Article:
Got questions for Little Bobby? Send them to firstname.lastname@example.org.
Dear Little Bobby,
When I drive past the abortion protesters in my mid-sized city, I cringe. I want to do something. I want to start a pro-choice rally amongst them, but obviously I’m driving which means I usually have something else to do.
What should I do? It’d be cool to do some kind of activist work to counteract this demented bullshit, but I’ve never done it before.
Also, I’m a musician. The music itself is a full-time job—sans the full-time wage—so I have a bunch of side jobs too. I have so much going on in my life and I’m not sure I can take on more projects.
What do you think?
—Pro-choice but busy
For many years, I have jogged past a women’s health clinic here in Albuquerque. There are often protestors outside who want to take away healthcare for women in the name of “life.” One time, these close-minded fools were blocking the sidewalk and as I approached, I slowed down my jog and I began walking. I walked right up a guy in the middle of the sidewalk who was holding a very offensive sign. I looked him in the eye, leaned in to make sure he heard me and I said, “I think you should spend more time putting your nose in your wife’s vagina instead of putting it in the uteruses of these women,” and then I kept jogging, because like you, I am also busy.
However, when I got home from that run, I wrote about the experience online. MANY people responded to that writing, mostly women. I took notice of this because I have been attempting, in my own life, to undo years of male-privilege and misogyny. Part of my ongoing effort to speak up about issues which are important to me.
I applaud you for wanting to help. But the desire to help is just the beginning—a very good beginning. For me, I have found that writing is one way to be an activist. I write a lot about the way our male-dominated society mistreats women, including opening up about the way that I have sometimes mistreated women in my own life, perhaps without even realizing that I was doing it. I also use my music to address issues I want addressed.
What are YOUR strengths? You could do many different things to become an activist. You could use your music. You could stand in front of them on the sidewalk, with an open guitar case (and donate the money to the women’s clinic). You could organize anti-protests, gather friends, create a social media event and literally organize your feelings into action. You can also frequently, and repeatedly, call/write your political leaders. Call those with whom you agree and those with whom you do not agree. Tell them the rights of women are important to you.
But yes, these things take time.
The only way to change this world is to change ourselves and then act. Educate yourself, speak up, organize, become politically active, vote and promote what you care about, in this case, women’s rights.
—Little Bobby Tucker
“Woman is the slave of the slaves, yes she is
If you believe me you better scream about it”
—John Lennon, 1972
Dear Little Bobby,
Do you agree with Taylor Swift that boys only want love if it’s torture?
-Ms. Blank Space
Dear Ms. Blank Space,
After I read this question, I thought, “What?”
So, I sought out the Taylor Swift song to which you are referring.
Then I listened to the mp3 through some crappy ear buds and after THAT, I was like, “Whoa.”
I walked over to my record player and, even though I was in the middle of listening to side two of El Dorado by The Electric Light Orchestra, I went ahead and picked up the whole thing—the entire turntable, the nice speakers, that ELO album, all of it—and I carried all of it out to the street and threw it down on the curb. After freeing myself from those shackles of ’70s album-rock on vinyl, I hurriedly ran back inside and listened to every Taylor Swift playlist that I could subscribe to.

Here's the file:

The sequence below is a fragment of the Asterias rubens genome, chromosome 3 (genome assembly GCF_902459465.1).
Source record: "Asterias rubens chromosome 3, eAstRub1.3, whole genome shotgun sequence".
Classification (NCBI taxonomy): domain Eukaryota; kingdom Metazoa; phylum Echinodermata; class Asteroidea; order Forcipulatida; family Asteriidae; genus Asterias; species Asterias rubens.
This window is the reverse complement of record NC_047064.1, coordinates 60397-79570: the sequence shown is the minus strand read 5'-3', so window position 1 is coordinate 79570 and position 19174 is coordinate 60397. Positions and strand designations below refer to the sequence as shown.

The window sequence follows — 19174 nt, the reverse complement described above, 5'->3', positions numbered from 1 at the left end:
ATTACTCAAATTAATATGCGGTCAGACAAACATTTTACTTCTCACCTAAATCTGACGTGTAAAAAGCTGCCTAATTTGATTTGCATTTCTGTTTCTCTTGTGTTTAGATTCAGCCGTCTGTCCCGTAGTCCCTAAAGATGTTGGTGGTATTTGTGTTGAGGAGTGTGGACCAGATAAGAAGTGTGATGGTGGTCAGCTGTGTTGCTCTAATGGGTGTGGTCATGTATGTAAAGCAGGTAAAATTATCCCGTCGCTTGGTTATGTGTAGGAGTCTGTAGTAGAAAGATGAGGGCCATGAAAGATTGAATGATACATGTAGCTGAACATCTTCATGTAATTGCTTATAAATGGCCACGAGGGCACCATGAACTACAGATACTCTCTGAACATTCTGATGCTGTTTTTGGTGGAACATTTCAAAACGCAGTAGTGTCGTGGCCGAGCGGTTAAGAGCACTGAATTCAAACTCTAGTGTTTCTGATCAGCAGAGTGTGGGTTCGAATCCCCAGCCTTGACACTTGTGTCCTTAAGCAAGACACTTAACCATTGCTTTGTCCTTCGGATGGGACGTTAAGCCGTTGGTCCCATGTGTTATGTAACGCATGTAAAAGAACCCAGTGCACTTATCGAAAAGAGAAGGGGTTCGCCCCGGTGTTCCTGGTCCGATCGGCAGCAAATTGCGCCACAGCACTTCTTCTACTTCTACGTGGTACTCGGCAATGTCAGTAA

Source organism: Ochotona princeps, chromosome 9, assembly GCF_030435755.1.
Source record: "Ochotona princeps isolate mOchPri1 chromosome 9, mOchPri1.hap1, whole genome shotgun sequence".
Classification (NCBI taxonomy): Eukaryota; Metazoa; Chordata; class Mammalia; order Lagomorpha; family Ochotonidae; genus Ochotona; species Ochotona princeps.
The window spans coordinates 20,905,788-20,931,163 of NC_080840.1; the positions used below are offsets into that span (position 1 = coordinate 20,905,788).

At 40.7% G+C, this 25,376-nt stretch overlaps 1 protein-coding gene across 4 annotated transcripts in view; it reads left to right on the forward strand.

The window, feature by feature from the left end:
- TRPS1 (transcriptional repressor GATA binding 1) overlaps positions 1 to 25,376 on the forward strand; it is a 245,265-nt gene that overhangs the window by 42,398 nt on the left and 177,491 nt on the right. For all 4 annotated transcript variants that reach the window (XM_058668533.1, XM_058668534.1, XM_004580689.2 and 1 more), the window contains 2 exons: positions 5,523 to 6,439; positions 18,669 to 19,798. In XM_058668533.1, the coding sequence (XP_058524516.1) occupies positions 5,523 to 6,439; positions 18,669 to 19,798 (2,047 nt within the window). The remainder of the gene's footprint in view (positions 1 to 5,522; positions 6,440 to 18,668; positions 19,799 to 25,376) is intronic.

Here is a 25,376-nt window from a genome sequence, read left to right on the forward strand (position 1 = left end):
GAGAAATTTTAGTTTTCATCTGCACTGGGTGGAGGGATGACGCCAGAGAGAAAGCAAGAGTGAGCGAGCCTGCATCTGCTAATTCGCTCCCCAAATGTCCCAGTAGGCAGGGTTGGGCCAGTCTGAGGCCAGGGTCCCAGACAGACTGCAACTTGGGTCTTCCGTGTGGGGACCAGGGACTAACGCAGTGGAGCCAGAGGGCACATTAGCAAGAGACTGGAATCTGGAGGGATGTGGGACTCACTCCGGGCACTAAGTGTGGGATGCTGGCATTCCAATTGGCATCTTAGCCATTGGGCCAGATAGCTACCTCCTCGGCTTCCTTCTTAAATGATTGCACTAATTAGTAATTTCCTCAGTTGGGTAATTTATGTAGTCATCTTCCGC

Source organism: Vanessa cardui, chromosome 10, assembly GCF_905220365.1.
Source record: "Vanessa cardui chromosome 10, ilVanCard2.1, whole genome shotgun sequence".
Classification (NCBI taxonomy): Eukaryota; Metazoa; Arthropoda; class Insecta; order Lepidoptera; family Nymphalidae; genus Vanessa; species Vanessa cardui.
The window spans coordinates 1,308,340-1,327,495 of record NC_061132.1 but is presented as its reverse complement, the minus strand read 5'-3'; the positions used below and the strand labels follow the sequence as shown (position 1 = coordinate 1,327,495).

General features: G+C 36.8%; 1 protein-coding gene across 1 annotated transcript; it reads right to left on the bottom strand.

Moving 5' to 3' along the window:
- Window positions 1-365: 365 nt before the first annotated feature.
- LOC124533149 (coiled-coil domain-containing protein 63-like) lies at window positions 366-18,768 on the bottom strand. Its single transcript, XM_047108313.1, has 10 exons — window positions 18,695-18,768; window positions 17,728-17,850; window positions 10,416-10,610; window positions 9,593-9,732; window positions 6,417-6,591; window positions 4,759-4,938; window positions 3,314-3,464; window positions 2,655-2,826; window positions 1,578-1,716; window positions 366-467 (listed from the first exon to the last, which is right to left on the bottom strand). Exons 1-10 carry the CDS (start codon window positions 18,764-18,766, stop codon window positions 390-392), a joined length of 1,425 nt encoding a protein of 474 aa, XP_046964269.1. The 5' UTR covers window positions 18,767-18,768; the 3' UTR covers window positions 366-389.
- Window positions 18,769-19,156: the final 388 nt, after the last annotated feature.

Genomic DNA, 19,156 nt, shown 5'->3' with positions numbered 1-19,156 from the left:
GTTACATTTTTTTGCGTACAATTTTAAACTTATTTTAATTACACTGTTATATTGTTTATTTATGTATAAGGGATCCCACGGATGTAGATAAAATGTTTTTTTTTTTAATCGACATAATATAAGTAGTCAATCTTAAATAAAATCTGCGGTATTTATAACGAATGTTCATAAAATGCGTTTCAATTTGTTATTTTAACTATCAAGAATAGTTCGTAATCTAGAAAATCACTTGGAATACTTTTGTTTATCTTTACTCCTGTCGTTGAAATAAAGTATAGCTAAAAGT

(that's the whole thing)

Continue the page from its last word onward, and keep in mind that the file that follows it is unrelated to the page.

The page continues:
What followed was my transition into a vibrant, strong young Woman…but let’s talk about boys. It turns out Taylor Swift IS right. Boys only want love if it is torture.
When I was a boy, back before Ms. Swift was around torturing folks like me, I only knew love as a lost phenomenon. Of course, I would not say this is true of all boys, but a large number of young men (and boys of all ages) have attachment problems, meaning they do not truly understand Love. They are only concerned with attachment and desire. I, for one, did not begin to understand Love in any true sense, until I was in my mid-30s and had a heartbreak that finally taught me a lesson: The lesson of how true Love is not the same as desire; it is not the same as attachment.
True Love is about letting go. It is about cherishing others more than we cherish ourselves and it is about vulnerability. And when a boy allows his vulnerability to give him strength (instead of instilling fear) then that boy can grow into a man. Even if it is a 30- (or 40-) year journey, it is a worthwhile trip.
Robert Smith famously sang “Boys Don’t Cry” wearing more lipstick than even I have ever worn (I prefer glitter), but I have always felt that being in touch with my emotions is a true blessing. But trying to tap into those emotions with maturity is another matter, and it often takes years of adulthood to achieve that maturity, if we are fortunate enough to ever achieve it.
A broken heart—caused by my own selfish actions—was the thing that finally helped me to see Love without all the drama and torture that I had previously associated with what I thought was love. Hopefully, Taylor Swift will one day find a man to take the place of all of those boys.
—Little Bobby Tucker
“I try to laugh about it, cover it all up with lies,
I try to laugh about it, hiding the tears in my eyes,
‘Cause boys don’t cry”
—The Cure, 1980